My mind wanders a lot when I'm baking. As I was making this cake, I was absently pondering Suzuki Beane, a book I loved when I was a kid. Published in 1961, it is the first-person story of Suzuki, a little girl who lives on Bleeker Street with her beat parents. Wikipedia calls it "the Eloise of Greenwich Village", which is not a comparison that would have occurred to me, but I can see it. The illustrations are wonderfully executed and instantly recognizable as the work of Louise Fitzhugh, who more famously illustrated Harriet the Spy.
In one of my favorite scenes, Suzuki visits the tony Upper East Side home of her school friend Henry. Henry's mother first asks "are you of japanese extraction", followed by "what extraction are you dah-ling", and Suzuki, who knows condescension when she hears it, replies "vanilla".
There is so much I love about this little scene. Suzuki is one of the most common Japanese surnames: does Henry's upper-crust mother assumes Suzuki was given a family surname as a first name, a practice often considered quintessentially upper-middle-class? Then of course there is Suzuki, who considers herself a poet, transforming "extraction" into "extract". And "Suzuki Bean" sounds like a vegetable but isn't, whereas "vanilla bean" is actually a spice. The final irony is that "vanilla" is often used to describe something quite ordinary, and Suzuki is anything but. That's a lot to pack into one page of a book, especially when that page is 90% illustration.
So there I was, baking a vanilla cake. It turns out that some people, when you ask them what their favorite cake is, will say "Vanilla", and when you ask them what kind of frosting they'd like with that, they say "Vanilla!!" I am not one of those people, but I try to be tolerant. And I have to admit, I enjoyed it very much. Even though Suzuki would probably choose chocolate mousse, this one is for her.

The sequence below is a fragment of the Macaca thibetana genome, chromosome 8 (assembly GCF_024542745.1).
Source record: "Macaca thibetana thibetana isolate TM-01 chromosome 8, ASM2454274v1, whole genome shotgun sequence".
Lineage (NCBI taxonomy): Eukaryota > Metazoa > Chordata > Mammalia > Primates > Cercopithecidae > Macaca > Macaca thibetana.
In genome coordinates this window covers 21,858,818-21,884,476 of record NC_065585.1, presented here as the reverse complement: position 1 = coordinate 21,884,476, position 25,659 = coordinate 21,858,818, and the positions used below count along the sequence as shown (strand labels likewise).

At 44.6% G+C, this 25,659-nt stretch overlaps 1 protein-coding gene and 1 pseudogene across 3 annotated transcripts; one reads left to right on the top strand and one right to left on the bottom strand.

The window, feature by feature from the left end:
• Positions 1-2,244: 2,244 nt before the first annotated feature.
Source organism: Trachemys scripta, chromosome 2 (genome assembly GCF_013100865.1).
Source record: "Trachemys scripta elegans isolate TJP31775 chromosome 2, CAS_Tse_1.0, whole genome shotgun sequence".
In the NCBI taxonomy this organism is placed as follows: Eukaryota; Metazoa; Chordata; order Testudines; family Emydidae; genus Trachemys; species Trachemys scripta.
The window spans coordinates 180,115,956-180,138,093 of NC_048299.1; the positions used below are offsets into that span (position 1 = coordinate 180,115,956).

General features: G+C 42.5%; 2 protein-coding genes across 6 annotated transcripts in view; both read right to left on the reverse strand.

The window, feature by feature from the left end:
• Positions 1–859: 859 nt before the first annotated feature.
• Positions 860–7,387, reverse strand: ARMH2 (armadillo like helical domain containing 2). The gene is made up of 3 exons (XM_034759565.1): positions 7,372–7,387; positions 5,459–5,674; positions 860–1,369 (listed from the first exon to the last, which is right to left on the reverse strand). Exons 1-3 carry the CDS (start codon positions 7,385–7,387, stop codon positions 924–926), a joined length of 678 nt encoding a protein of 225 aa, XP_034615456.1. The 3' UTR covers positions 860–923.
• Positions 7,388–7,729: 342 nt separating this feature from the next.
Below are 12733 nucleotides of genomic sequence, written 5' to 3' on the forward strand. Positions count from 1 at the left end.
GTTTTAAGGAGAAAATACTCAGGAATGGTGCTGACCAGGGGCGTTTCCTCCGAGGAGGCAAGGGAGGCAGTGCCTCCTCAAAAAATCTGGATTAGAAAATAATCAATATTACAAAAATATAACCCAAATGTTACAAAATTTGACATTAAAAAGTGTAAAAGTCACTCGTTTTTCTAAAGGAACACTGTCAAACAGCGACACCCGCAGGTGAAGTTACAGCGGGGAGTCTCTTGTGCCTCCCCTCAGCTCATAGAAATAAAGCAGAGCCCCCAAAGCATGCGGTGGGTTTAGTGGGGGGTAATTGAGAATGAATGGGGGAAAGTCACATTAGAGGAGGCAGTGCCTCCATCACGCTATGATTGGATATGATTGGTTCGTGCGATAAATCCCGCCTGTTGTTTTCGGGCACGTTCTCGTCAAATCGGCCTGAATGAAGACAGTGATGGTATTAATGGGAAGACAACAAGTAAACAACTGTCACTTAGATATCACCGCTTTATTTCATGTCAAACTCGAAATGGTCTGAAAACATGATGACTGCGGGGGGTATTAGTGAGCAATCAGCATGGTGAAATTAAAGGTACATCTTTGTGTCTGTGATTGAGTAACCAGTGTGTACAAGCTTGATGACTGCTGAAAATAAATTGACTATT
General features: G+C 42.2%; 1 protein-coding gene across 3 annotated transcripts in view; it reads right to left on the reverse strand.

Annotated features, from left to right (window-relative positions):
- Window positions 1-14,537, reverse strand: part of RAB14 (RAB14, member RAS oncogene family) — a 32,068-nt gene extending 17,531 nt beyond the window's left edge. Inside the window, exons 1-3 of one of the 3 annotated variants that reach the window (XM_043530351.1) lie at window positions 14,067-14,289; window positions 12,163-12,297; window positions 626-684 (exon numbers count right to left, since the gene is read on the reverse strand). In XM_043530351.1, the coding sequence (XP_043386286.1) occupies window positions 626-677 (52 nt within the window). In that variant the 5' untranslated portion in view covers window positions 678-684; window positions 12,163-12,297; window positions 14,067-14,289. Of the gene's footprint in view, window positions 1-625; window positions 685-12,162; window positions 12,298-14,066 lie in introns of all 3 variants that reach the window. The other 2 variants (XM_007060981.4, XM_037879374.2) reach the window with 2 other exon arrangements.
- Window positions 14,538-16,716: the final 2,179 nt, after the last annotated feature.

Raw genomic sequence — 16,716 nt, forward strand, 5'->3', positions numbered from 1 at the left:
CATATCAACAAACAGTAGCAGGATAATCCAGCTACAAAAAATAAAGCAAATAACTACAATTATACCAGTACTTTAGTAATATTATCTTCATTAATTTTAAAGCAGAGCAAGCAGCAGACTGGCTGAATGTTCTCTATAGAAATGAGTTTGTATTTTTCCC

This is a gluten-free cake. If you do not want a gluten-free cake, you can replace the gluten-free flour with cake flour. When I made this cake, I had intended to add a little xanthan gum, but I forgot, and the cake seemed fine without it.
This particular kind of "white cake" is what old cookbooks call a "silver cake". It is made with egg whites, but no egg yolks, so it has a very pale, silvery appearance and a nice light texture. Cake with whole eggs is often called "yellow cake" instead. Now you know.
I started with the "White Layer Cake" from Baking in America. The construction method is a little bit unusual, as there is egg white in the butter mixture, as well as the beaten egg whites folded in at the end. I thought it had a very nice texture, and was a bit moister than many "silver" cakes I've tried before.
The buttercream frosting is adapted from this one on My Baking Addiction. It is very simple to make, and delicious to eat.